Using basic canned goods and a few other staples, you can make this comforting soup in just minutes. The trick to achieving a full-bodied homemade flavor from canned chicken broth is to freshen it up with a handful of herbs, some garlic cloves and crushed red pepper. For a meatier flavor, add a little crumbled cooked Italian turkey sausage to the soup.


* 4 14-ounce cans reduced-sodium chicken broth
* 6 cloves garlic, crushed and peeled
* 4 4-inch sprigs fresh rosemary, or 1 tablespoon dried
* 1/8-1/4 teaspoon crushed red pepper
* 1 15-1/2-ounce or 19-ounce can cannellini, (white kidney) beans, rinsed, divided
* 1 14-1/2-ounce can diced tomatoes
* 1 cup medium pasta shells, or orecchiette
* 2 cups individually quick-frozen spinach, (6 ounces) (see Ingredient note)
* 6 teaspoons extra-virgin olive oil, (optional)
* 6 tablespoons freshly grated Parmesan cheese


1. Combine broth, garlic, rosemary and crushed red pepper in a 4- to 6-quart Dutch oven or soup pot; bring to a simmer. Partially cover and simmer over medium-low heat for 20 minutes to intensify flavor. Meanwhile, mash 1 cup beans in a small bowl.
2. Scoop garlic cloves and rosemary from the broth with a slotted spoon (or pass the soup through a strainer and return to the pot). Add mashed and whole beans to the broth, along with tomatoes; return to a simmer. Stir in pasta, cover and cook over medium heat, stirring occasionally, until the pasta is just tender, 10 to 12 minutes.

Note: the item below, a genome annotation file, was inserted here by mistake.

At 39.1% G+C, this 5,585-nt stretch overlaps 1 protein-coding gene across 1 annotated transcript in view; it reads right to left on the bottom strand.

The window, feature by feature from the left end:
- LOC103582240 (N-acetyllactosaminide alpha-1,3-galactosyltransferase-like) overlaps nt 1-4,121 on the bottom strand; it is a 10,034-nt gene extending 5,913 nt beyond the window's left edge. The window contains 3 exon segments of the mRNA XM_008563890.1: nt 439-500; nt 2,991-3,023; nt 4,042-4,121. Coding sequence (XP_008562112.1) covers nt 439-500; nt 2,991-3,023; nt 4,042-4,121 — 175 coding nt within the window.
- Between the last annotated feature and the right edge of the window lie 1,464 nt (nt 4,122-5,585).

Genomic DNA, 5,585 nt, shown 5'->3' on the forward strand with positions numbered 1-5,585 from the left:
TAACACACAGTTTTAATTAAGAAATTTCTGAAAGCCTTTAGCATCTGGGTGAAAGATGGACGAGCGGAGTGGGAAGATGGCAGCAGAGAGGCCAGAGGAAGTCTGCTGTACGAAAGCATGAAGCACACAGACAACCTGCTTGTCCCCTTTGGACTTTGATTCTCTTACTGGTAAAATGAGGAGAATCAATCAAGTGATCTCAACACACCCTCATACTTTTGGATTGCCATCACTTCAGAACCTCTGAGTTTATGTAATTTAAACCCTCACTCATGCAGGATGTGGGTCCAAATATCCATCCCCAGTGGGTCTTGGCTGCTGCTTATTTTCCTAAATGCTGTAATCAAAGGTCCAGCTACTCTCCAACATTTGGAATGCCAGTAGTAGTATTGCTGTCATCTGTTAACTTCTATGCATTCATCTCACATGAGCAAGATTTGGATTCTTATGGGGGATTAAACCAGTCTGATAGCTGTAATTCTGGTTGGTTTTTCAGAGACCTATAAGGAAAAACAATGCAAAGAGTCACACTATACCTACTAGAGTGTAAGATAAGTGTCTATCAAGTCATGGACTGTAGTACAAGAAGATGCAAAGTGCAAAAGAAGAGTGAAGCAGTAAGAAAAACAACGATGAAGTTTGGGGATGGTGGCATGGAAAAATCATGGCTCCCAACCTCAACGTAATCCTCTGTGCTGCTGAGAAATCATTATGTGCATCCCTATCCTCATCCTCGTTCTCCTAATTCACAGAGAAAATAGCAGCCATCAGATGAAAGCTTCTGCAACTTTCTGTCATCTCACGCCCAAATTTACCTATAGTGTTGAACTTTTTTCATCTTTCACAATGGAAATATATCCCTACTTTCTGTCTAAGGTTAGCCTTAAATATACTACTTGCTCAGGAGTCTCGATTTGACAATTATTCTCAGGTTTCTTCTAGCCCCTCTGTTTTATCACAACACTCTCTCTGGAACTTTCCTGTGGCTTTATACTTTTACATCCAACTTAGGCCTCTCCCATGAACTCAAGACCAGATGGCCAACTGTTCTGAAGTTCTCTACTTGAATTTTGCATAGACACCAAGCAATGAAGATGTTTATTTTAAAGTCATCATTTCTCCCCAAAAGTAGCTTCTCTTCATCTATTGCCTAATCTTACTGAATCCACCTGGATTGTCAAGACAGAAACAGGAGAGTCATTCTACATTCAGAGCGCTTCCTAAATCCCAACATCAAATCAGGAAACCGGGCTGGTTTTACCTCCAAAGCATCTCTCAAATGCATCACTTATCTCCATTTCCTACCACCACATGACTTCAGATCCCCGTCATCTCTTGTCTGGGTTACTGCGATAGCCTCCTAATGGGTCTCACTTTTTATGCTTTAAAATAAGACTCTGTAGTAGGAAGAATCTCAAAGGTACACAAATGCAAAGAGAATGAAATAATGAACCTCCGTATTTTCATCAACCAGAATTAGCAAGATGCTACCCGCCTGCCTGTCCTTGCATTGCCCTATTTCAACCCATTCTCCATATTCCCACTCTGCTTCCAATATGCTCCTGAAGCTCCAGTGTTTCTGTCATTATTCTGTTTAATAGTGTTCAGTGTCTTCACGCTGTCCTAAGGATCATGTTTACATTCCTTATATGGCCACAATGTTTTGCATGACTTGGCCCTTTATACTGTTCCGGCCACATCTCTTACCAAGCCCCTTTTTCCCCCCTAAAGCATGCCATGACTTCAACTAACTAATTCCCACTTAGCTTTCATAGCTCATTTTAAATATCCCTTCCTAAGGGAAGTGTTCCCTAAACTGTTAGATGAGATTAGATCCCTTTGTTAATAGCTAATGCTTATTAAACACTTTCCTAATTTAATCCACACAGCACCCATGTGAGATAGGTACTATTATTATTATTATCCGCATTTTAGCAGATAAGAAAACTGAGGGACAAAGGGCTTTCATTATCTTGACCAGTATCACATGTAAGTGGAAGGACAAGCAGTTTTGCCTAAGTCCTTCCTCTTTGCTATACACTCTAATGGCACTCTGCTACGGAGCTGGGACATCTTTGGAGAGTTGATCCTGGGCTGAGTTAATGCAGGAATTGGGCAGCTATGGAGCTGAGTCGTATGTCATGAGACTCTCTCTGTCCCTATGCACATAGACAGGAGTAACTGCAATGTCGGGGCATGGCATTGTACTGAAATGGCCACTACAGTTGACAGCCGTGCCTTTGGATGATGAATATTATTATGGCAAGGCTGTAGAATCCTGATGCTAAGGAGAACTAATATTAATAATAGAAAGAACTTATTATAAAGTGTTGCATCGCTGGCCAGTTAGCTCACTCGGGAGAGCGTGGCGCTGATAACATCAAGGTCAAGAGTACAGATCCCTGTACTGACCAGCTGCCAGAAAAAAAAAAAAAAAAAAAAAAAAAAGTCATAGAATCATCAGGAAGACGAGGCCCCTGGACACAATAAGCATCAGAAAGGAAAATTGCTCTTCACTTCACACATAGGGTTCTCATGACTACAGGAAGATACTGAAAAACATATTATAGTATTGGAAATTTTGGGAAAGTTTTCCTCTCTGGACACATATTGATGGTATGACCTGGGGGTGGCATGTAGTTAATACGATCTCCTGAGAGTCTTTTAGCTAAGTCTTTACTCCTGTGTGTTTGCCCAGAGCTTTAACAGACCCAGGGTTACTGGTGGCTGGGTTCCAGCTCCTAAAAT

3. Stir in spinach, cover and cook just until the spinach has thawed, 2 to 3 minutes. Ladle the soup into bowls and garnish each serving with a drizzle of oil, if desired, and a sprinkling of Parmesan. Variation: Substitute chickpeas (garbanzo beans) for the cannellini beans; use a food processor to puree them.

Ingredient Note: Individually quick-frozen (IQF) spinach is sold in convenient plastic bags. If you have a 10-ounce box of spinach on hand, use just over half of it and cook according to package directions before adding to the soup in Step 3.

Brill’s daily Rx: 1/2 cup of legumes (beans, peas or lentils).

8. Soy Protein
Soy protein contains phytoestrogens – compounds that increase the number and effectiveness of LDL cholesterol receptors, improving the liver’s ability to get rid of cholesterol in your bloodstream.

How to sneak it in: Order a soy latte at your favorite coffeehouse, throw tofu into a fruit smoothie, use soy flour when baking, or mix a handful of roasted soy nuts with dried fruit for an energy-boosting trail mix.

Brill’s daily Rx: 20–25 grams.

Two More Tips
A healthy diet isn’t your only defense against cholesterol.

“Every step works to lower cholesterol in a specific way,” Brill says. “By combining them all, you get an extremely powerful LDL-lowering approach.”

Here are two of her favorite non-food-related tips:

9. Take Metamucil (Psyllium Husk)
Metamucil contains psyllium husk, a fiber that prevents cholesterol from entering intestinal cells. This fiber soaks up cholesterol so you excrete it rather than absorb it into your body.

It’s “the most powerful LDL-lowering viscous soluble fiber in existence,” Brill says.

How to sneak it in: Adults should consume 10-25 grams of soluble fiber a day, advises the National Cholesterol Education Program, but most get only 3-4 grams.

Brill says you should get half your fiber from a supplement and the rest from food.

Take half your daily dose of Metamucil before breakfast and half after dinner to avoid overloading your body on fiber, which can cause gas, constipation or diarrhea.

Brill’s daily Rx: Work up to 12 capsules a day, for a total of 6 grams of psyllium husk.

Or use the powdered version, which you can mix into water. It varies by product, but most Metamucil powders contain 3.4 grams of psyllium husk per serving.

10. Work Up a Sweat